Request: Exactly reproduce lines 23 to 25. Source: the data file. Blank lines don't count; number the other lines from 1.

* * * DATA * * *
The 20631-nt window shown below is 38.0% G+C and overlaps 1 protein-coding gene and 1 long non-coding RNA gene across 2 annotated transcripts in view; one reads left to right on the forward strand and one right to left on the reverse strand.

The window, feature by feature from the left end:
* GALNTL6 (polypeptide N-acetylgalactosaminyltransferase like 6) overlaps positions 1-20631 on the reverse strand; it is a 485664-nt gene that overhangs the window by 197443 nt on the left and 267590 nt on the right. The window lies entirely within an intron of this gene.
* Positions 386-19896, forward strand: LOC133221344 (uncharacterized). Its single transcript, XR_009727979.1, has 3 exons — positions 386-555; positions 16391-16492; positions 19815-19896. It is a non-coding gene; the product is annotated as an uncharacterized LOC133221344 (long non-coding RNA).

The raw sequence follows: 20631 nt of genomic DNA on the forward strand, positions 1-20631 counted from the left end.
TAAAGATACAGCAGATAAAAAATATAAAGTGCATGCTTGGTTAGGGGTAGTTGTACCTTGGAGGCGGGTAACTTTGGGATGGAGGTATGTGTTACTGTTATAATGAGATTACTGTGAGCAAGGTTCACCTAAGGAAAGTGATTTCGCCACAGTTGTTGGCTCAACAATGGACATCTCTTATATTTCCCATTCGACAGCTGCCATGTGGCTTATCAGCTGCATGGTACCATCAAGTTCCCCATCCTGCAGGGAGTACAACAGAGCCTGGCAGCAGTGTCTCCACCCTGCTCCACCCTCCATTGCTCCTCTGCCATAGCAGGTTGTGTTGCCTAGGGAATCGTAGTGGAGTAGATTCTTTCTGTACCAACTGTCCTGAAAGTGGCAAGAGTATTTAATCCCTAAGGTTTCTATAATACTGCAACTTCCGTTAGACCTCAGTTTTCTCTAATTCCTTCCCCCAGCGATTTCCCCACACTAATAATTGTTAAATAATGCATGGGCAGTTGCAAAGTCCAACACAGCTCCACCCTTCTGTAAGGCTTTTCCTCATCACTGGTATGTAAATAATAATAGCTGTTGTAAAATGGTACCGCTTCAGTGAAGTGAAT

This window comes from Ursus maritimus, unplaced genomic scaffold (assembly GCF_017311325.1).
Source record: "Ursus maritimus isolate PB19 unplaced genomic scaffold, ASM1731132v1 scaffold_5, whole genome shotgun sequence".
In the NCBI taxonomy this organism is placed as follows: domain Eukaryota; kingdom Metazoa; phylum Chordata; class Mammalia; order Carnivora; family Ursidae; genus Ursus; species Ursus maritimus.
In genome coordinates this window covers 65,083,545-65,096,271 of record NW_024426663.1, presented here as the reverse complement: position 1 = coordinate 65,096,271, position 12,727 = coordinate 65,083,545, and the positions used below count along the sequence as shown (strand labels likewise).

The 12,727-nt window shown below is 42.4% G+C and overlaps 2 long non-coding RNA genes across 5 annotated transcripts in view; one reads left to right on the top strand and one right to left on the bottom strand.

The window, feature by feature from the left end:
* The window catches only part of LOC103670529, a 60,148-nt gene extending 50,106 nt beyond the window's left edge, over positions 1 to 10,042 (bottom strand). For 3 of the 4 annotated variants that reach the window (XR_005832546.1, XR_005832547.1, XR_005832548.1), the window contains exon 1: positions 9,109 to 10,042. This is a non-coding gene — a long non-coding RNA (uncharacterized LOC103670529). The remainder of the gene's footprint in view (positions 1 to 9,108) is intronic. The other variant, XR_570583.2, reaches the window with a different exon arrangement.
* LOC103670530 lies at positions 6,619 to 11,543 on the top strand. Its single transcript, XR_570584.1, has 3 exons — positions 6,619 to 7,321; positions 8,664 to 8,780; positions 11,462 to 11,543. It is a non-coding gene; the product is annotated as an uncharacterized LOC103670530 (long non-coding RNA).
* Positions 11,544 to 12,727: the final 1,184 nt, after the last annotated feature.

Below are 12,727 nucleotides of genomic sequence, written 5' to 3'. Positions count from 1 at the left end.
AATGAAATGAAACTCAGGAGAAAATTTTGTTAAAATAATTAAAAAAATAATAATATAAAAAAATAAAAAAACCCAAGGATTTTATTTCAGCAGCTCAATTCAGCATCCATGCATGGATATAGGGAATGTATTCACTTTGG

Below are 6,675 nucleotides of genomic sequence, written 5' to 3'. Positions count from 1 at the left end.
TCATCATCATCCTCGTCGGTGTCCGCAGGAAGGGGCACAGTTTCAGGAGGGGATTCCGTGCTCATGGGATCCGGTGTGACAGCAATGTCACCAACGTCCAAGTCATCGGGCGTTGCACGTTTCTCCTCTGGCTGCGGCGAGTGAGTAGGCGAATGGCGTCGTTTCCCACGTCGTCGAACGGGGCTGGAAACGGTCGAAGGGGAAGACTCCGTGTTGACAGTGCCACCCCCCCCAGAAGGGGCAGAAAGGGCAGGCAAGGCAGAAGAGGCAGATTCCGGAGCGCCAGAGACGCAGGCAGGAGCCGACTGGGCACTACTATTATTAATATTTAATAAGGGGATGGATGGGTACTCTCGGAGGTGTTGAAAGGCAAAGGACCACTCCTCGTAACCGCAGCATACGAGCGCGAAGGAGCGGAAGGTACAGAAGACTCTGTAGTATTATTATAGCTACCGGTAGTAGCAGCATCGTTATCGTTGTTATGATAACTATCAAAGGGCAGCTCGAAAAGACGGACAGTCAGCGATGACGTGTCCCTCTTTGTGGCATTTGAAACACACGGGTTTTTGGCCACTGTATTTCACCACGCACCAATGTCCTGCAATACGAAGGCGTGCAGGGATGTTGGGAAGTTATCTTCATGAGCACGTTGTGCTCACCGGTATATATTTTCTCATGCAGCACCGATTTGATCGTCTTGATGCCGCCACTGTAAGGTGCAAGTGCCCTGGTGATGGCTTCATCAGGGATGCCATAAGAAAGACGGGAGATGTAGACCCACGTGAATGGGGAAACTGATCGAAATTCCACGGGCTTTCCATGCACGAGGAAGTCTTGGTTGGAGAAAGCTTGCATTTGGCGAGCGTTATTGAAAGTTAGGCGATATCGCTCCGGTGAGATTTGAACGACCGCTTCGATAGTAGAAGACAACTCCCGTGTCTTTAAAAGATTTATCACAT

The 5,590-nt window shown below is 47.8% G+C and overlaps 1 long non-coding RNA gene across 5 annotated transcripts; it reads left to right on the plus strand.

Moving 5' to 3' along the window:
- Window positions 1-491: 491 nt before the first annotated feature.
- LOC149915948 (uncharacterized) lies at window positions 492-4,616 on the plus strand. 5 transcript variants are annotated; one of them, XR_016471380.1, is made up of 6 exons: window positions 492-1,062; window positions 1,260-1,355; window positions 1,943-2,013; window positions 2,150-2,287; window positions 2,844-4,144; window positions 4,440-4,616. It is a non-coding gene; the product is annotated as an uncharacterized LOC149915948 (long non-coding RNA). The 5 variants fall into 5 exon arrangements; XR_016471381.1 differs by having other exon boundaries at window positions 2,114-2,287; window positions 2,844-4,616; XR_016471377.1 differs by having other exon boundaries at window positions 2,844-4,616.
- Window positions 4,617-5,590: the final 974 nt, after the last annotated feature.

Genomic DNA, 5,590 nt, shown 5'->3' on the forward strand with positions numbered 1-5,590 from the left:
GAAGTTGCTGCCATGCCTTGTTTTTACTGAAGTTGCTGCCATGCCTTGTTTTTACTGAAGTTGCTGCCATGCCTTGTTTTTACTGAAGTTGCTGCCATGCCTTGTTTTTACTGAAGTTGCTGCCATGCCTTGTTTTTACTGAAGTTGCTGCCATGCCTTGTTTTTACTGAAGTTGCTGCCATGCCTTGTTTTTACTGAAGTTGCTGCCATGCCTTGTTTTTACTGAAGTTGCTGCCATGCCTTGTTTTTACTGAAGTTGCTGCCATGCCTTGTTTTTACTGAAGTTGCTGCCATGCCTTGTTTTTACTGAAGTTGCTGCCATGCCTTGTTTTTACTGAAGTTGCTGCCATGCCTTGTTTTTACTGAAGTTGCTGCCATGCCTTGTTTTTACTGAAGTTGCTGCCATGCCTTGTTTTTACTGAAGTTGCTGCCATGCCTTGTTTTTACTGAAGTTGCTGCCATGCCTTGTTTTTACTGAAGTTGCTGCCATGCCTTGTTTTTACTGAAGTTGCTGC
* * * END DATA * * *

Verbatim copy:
- LOC149915948 (uncharacterized) lies at window positions 492-4,616 on the plus strand. 5 transcript variants are annotated; one of them, XR_016471380.1, is made up of 6 exons: window positions 492-1,062; window positions 1,260-1,355; window positions 1,943-2,013; window positions 2,150-2,287; window positions 2,844-4,144; window positions 4,440-4,616. It is a non-coding gene; the product is annotated as an uncharacterized LOC149915948 (long non-coding RNA). The 5 variants fall into 5 exon arrangements; XR_016471381.1 differs by having other exon boundaries at window positions 2,114-2,287; window positions 2,844-4,616; XR_016471377.1 differs by having other exon boundaries at window positions 2,844-4,616.
- Window positions 4,617-5,590: the final 974 nt, after the last annotated feature.

Genomic DNA, 5,590 nt, shown 5'->3' on the forward strand with positions numbered 1-5,590 from the left: